Ten Books I was Assigned to Read as an Undergrad that Actually Didn’t Suck

By: Amanda McCarthy

It happens every semester. You arrive on the first day of class, sit down, and pour over the list of assigned texts that you will need to trudge through over the coming months. You remember something your tenth grade English teacher said about the classics being important and every time a professor stands in front of you, practically crossing themselves at the mention of the literary canon, you wonder why any of us should care.

Occasionally, amongst the noise of all the work that college shoves down your throat, something catches your eye. A book lifts itself up from the rest and speaks to you in a way more akin to symphonies than static. Finally, a book that is a feast for the mind and the heart, rather than just a lecture slide. Here are ten books that I read as an undergraduate that actually contributed to my relationship with literature.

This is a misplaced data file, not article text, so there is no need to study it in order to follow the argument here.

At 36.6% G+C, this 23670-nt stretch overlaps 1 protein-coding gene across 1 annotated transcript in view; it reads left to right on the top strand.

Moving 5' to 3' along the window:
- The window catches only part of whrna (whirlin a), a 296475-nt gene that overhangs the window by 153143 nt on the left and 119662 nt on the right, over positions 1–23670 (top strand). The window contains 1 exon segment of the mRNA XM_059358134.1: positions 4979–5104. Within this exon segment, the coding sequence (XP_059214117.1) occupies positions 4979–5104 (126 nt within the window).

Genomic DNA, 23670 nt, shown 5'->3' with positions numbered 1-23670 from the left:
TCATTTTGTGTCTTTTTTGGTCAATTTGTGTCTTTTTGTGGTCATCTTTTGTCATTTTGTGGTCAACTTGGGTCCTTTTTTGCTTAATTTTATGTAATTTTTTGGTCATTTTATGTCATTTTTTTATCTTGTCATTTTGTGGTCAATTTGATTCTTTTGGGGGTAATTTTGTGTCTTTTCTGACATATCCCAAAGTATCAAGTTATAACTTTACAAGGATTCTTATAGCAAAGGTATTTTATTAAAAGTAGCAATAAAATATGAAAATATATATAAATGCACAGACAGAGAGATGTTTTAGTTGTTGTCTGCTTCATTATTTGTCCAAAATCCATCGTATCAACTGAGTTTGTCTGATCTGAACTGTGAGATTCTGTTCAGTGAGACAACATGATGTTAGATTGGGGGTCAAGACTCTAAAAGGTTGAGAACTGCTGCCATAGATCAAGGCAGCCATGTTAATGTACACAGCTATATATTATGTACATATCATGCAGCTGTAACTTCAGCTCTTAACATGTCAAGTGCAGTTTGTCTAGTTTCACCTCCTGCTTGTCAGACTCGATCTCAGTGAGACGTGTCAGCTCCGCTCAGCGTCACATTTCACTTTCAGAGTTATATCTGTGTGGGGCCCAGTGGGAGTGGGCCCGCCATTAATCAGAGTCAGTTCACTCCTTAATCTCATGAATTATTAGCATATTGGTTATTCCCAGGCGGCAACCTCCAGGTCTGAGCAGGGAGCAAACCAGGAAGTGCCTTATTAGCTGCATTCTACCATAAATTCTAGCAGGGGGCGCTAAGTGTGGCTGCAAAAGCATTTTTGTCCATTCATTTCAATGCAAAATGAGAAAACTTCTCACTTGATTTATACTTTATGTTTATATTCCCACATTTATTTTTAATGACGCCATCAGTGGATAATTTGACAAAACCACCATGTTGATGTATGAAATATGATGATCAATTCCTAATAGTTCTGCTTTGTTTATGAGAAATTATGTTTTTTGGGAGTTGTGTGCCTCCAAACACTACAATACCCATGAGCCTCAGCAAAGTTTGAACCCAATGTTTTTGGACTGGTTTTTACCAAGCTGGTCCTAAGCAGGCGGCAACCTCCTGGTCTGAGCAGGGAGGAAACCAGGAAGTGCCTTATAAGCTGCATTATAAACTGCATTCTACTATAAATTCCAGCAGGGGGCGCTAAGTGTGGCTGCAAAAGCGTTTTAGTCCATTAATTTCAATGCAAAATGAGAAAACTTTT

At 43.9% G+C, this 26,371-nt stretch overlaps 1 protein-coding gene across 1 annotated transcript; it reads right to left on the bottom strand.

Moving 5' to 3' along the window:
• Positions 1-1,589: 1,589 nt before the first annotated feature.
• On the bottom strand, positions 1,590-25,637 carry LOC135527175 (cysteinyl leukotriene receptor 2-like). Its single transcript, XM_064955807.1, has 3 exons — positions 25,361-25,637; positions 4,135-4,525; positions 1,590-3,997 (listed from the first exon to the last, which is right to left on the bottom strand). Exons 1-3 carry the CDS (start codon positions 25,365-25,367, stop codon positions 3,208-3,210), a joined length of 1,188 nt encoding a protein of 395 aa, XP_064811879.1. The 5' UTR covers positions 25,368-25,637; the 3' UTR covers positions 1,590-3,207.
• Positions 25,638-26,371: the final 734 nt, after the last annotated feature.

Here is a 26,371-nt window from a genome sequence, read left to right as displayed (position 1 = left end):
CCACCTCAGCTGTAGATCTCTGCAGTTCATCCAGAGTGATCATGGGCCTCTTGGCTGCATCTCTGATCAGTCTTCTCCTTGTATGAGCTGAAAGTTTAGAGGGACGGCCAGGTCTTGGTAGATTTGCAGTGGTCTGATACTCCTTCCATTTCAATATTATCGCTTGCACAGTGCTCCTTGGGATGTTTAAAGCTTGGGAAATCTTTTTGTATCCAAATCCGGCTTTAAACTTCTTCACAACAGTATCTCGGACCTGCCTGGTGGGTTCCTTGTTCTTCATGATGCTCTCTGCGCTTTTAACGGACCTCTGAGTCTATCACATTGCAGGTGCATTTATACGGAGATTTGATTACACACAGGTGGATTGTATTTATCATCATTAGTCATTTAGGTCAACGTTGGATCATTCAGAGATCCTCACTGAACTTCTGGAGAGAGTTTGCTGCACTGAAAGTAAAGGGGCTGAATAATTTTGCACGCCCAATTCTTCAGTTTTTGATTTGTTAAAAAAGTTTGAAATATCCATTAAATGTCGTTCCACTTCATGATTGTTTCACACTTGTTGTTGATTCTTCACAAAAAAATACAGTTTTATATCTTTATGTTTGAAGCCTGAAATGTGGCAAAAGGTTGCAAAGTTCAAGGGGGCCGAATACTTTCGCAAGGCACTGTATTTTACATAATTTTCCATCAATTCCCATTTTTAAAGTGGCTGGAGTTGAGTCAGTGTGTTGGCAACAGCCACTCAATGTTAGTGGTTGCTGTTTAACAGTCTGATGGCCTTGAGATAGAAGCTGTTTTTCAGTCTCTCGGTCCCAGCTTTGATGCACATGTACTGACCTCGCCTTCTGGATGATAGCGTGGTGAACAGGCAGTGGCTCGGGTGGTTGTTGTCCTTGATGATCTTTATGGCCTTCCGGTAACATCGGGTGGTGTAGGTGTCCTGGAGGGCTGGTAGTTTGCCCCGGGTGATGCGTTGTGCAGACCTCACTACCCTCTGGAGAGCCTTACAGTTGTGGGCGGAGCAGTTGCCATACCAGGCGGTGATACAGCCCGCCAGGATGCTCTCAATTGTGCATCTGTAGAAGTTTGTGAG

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“Reading” By: Timothy Baldwin (Creative Commons/ Flickr)


  1. Annihilation – Jeff Vandermeer

Sometimes, I worry that I read so much that I will become desensitized to powerful literature and great books will no longer have the ability to make my heart burst. Annihilation confirms that I still have the emotional energy to become completely invested in a novel. This book takes ecology and scientific exploration and wraps it up into an arrow directed at the heartstrings of the reader. This book will make you think about life, humanity, the unknown, and our fundamental understanding of ourselves.